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Old 14-03-2003, 10:08 PM
Iris Cohen
 
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Default rabbit manure; how good is it Enkidu

Actually, most of the nourishment for the growth of trees in a forest comes
from minerals in the soil, decaying leaves, rotting logs, and nitrogen from
thunderstorms. Animal manure is relatively insignificant.
Iris,
Central NY, Zone 5a, Sunset Zone 40
"If we see light at the end of the tunnel, It's the light of the oncoming
train."
Robert Lowell (1917-1977)

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Old 15-03-2003, 02:44 AM
MMMavocado
 
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Default rabbit manure; how good is it Enkidu

I'd add to Iris's good comments that in a large enough forest that the animals
never leave it, they are not a source of fertilizers at all. Not even
slightly. This is because they don't "make" fertilizer nutrients; they simply
recycle them and move them around. For rabbit manure to have N, P, K, or other
elements in it, the rabbit had to eat a plant that contained those elements.
The plant extracted the elements from the soil. So at best, the rabbit manure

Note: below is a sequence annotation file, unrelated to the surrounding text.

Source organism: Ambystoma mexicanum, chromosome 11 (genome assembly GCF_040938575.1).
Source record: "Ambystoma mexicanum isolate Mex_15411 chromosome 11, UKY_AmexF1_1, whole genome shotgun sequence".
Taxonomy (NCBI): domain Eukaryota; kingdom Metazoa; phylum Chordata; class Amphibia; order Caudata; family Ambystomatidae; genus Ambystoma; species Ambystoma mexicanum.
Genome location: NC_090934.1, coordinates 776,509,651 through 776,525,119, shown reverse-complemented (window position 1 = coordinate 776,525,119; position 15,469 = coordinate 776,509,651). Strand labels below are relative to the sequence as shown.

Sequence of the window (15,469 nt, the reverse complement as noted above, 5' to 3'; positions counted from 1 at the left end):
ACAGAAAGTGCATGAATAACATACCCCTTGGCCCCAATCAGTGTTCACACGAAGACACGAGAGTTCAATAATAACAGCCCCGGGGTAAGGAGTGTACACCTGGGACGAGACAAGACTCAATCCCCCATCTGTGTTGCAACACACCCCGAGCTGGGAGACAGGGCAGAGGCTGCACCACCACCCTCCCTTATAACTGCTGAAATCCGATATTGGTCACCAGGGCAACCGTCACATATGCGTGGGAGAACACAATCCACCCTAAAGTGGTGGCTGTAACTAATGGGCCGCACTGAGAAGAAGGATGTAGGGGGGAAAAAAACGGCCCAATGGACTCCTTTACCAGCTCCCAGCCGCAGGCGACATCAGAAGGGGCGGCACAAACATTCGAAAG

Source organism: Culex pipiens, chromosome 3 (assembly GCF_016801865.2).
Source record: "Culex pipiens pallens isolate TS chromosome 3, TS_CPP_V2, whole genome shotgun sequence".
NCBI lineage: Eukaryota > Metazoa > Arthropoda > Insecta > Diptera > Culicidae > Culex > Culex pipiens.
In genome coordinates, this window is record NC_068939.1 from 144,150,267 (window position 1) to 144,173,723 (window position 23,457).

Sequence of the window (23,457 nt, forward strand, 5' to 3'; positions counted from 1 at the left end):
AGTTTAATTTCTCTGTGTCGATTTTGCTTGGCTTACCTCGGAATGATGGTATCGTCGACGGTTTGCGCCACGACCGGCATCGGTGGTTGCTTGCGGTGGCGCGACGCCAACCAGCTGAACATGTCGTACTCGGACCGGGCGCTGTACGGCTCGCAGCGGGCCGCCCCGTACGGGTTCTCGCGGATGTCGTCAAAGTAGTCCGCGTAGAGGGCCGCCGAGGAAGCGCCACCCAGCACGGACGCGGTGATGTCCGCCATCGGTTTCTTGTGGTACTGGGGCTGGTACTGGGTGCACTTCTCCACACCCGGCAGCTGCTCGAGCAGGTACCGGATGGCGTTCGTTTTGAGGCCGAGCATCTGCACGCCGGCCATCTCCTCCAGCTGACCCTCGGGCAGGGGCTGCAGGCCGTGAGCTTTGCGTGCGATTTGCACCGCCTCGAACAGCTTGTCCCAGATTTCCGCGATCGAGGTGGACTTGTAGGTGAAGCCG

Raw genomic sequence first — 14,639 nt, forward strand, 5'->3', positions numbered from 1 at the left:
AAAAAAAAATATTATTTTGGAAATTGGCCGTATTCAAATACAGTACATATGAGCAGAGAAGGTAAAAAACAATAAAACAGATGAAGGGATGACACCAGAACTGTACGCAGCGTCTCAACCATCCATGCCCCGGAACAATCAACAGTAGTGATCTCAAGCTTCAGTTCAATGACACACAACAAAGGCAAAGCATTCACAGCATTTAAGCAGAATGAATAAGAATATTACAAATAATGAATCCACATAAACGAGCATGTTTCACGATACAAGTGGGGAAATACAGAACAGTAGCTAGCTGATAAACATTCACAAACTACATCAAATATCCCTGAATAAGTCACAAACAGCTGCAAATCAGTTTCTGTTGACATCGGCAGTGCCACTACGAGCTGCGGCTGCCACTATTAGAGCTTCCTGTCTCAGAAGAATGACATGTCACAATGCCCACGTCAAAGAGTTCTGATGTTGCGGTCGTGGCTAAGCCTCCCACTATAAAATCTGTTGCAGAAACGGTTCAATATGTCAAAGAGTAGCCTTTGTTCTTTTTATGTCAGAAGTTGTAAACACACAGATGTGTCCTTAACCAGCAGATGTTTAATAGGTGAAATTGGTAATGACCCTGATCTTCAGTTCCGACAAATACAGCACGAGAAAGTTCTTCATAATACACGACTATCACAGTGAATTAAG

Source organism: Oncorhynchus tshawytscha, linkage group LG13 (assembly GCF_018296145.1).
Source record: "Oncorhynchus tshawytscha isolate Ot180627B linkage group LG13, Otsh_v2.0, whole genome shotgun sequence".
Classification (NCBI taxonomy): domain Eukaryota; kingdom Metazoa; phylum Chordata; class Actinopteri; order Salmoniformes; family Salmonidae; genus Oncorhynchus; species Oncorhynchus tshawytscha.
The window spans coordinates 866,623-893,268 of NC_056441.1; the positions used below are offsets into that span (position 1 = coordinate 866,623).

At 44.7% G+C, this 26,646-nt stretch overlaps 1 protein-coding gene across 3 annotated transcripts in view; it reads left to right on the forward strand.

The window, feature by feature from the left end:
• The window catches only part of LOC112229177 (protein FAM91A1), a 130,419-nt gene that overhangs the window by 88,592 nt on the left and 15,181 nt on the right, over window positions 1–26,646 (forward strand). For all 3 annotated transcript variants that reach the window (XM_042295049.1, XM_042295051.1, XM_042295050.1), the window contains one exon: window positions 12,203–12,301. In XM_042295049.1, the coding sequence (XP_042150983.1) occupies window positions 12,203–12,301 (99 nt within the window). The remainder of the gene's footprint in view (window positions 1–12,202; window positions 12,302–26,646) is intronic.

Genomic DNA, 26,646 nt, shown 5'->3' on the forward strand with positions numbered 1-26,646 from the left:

puts the nutrient back onto the soil. Agricultural use of manure works since
it is applied to land where the animal's feed source did NOT grow, so in a
sense, you are importing nutrients from somebody else's field. Nitrogen-fixing
bacteria can be important, especially those associated with legumes, bayberry,
and other plants.
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Old 26-04-2003, 01:30 PM
MMMavocado
 
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Default rabbit manure; how good is it Enkidu

I'd add to Iris's good comments that in a large enough forest that the animals
never leave it, they are not a source of fertilizers at all. Not even
slightly. This is because they don't "make" fertilizer nutrients; they simply
recycle them and move them around. For rabbit manure to have N, P, K, or other
elements in it, the rabbit had to eat a plant that contained those elements.
The plant extracted the elements from the soil. So at best, the rabbit manure
puts the nutrient back onto the soil. Agricultural use of manure works since
it is applied to land where the animal's feed source did NOT grow, so in a
sense, you are importing nutrients from somebody else's field. Nitrogen-fixing
bacteria can be important, especially those associated with legumes, bayberry,
and other plants.


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